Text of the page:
Everlasting God

Ezekiel 37, Luke 2:1-20

A conversation on Sunday:

“What are you going to tell Taryn when she asks where babies come from?”

I told Allison, “I’ll say they came from God.”

“What’ll you say when she asks how God put it there?”

“Well, I’ll tell her He used parts already on earth to make the baby.”

Allison explained that if I told her this, she’d probably think it would entail an arm coming from somewhere, and a leg from somewhere else, etc. A gruesome thought, but a little less risky than trying to deliver the adult answer in a tactful way.

I think about babies a lot now.  Sometimes I don’t have a choice but to think about a particular baby, especially during her screeching and clamoring for food, or those precious moments when she soaks through her diapers.

I read about Mary and the birth of Jesus in Luke 2 today. I know it’s not Christmas time.  Call it the celebration of His conception or something.

How did Mary do it?  She didn’t have a pacifier, a baby bath, burp cloths, swings, onesies, or disposable diapers.  No sitter, no choice clothing, no formula when breastfeeding got exhausting.

And she her child was straight from God. High expectations pretty early.  How did she explain that to the future in-laws?

“How’d you get pregnant??”

“Well… you see, this angel showed up…”

“Angel? Whoever this Angel guy is won’t be showing up anymore.  Honey, grab my .38 please.”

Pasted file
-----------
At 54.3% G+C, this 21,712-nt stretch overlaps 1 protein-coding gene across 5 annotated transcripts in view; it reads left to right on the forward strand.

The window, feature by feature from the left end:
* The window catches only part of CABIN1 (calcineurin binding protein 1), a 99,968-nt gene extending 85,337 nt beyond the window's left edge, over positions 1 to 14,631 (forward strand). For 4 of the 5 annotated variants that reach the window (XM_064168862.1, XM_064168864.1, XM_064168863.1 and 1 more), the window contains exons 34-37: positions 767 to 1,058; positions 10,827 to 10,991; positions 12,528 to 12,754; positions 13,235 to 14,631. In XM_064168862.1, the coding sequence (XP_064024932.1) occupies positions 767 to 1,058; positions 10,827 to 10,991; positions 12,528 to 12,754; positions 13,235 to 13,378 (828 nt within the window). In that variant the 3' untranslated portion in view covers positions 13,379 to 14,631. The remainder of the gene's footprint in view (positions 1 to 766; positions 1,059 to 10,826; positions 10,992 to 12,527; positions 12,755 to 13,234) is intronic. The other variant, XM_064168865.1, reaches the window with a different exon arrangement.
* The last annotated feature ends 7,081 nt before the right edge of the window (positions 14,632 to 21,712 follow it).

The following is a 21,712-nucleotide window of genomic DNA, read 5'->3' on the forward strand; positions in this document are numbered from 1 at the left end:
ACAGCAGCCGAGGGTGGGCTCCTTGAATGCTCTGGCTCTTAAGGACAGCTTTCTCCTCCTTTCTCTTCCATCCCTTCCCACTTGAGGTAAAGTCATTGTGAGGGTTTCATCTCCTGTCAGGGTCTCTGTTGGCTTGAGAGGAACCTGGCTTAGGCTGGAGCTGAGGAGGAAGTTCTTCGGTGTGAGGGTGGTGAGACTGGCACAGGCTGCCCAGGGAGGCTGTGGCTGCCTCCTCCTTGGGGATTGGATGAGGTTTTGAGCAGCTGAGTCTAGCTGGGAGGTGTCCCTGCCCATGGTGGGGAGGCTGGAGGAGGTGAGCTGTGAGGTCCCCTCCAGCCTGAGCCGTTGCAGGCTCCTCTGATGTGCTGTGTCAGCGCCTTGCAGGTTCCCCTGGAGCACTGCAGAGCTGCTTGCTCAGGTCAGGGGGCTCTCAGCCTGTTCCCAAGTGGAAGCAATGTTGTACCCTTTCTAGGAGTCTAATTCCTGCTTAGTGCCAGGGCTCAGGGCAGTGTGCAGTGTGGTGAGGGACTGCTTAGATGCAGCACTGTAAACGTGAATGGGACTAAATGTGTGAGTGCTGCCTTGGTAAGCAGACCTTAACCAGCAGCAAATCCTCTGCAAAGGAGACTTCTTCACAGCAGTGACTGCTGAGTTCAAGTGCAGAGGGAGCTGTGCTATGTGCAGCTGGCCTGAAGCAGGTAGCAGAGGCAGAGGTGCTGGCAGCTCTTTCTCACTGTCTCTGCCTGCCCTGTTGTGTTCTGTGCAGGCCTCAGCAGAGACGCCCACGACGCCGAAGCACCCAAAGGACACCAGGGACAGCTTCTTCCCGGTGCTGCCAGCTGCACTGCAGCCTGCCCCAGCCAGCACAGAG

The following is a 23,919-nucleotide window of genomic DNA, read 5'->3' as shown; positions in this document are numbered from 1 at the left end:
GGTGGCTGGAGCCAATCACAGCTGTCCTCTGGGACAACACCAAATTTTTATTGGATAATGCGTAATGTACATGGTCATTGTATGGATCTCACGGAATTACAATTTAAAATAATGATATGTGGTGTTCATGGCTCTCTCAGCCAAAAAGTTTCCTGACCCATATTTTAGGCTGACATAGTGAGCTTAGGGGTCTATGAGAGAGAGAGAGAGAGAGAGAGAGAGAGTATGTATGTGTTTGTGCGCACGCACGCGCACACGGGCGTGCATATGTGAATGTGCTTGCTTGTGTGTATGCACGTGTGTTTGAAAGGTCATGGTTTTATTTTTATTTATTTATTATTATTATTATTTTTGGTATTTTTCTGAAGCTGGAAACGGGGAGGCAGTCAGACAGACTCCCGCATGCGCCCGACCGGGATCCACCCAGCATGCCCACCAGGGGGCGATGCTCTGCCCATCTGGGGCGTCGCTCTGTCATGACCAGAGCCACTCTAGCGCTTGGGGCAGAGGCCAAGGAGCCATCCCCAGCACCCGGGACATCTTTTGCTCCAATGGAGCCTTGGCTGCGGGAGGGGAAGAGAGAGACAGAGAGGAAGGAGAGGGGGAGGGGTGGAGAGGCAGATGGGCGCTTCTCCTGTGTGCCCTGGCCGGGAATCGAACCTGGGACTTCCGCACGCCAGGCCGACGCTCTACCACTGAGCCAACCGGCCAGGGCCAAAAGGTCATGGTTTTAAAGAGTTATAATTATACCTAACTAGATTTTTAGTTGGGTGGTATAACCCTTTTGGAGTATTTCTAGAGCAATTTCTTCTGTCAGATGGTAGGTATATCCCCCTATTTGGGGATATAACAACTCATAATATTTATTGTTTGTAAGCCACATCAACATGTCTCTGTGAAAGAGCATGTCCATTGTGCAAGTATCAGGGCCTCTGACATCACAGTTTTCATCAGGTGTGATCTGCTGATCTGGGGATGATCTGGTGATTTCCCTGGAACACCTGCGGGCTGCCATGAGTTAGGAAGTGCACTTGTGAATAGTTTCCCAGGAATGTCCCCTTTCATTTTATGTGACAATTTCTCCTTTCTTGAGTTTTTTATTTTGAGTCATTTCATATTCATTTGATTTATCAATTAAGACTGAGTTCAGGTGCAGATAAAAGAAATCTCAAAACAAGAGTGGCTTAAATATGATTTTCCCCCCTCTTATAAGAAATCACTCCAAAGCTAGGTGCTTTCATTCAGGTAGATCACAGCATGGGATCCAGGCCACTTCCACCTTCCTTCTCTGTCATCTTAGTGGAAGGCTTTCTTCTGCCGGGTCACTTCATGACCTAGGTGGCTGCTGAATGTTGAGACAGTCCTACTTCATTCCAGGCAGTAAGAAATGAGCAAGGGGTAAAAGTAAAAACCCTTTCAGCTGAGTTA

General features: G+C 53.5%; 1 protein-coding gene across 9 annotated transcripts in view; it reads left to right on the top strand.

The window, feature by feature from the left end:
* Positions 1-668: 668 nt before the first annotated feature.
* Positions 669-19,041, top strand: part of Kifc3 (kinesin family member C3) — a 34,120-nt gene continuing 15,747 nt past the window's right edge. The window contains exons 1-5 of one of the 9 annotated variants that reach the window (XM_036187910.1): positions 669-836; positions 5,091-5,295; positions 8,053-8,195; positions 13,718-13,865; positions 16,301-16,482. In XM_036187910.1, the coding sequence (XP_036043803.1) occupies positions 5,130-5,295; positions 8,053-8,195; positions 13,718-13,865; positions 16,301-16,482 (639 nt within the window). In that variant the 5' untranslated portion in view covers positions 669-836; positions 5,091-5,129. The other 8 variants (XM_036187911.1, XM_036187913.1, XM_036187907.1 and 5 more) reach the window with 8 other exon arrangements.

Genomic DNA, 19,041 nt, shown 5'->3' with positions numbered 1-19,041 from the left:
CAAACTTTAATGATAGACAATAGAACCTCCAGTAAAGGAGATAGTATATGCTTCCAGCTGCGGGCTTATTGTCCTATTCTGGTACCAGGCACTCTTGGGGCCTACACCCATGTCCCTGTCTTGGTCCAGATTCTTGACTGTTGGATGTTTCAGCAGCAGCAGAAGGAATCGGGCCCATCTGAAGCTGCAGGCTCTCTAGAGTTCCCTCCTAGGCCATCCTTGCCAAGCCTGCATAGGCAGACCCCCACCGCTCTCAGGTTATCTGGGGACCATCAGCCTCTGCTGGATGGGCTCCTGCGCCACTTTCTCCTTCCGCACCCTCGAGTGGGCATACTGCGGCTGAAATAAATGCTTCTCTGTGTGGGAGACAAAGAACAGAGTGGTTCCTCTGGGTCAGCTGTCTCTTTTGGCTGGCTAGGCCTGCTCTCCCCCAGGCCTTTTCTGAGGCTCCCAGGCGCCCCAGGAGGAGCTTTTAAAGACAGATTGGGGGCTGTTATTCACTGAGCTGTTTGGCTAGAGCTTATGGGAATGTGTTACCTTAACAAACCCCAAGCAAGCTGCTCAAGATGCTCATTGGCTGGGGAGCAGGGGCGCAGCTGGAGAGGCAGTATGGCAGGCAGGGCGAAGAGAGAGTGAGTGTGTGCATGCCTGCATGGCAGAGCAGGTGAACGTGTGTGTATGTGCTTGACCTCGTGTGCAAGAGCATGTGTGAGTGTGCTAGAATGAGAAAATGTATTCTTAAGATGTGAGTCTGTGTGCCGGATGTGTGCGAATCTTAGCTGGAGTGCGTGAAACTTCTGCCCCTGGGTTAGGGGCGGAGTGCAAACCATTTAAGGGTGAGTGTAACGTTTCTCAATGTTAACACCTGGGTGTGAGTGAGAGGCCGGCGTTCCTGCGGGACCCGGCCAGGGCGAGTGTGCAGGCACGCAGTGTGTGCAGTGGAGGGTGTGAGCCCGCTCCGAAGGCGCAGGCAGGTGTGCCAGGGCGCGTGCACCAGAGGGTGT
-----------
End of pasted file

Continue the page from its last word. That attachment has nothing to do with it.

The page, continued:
Well, the fact is, she didn’t explain it to anyone.  I don’t know that for sure, but she definitely didn’t tweet about her pregnancy. Instead, the Scriptures say she “treasured up all these things and pondered them in her heart.” I think that’s a nice way of saying the Holy Spirit knocked up and she kept it to herself for a while until it all blew over. The shepherds heard about it and obediently went about sharing the news with all (v. 17), but Mary sat and meditated on it.

The same phrase is used again in the latter half of the chapter when he ditches His parents to listen to some teachers in the temple. At least Joseph is still in the picture at this point, considering Jesus is a stepson, in a manner of speaking.

Snide commentary aside, the shame was likely tremendous for Mary. But she was also promised something tremendous: the true shepherd of the everlasting kingdom.  Jesus would eventually make one huge sacrifice to unify us all, forever.  Ezekiel 37 foretells His arrival:

          “My servant David will be king over them, and they will all have one shepherd…and David will be their prince forever. I will make a covenant of peace with them; it will be an everlasting covenant.”

David is a symbol for Jesus, the Messiah and ruler. And now, Mary is the source for His very human existence on earth.

Have you ever thought about an “everlasting kingdom”? The governments of this world are unstable — and no, I am not talking about the U.S. in particular.  People are selfish, and people will never have a perfect system because of their inherently flawed nature. But the Bible proclaims that there will be a day that an everlasting kingdom will exist.

We can wait for the tangible upheaval and subsequent establishment of the new Jerusalem.  But the kingdom is here and now, if you want it. It just means letting Him rule in your heart.  In a way, Mary did the right thing — she considered His wonder and beauty and was overfilled with joy.

His everlasting kingdom is here and now. It’s up to us to be a part of it or otherwise.

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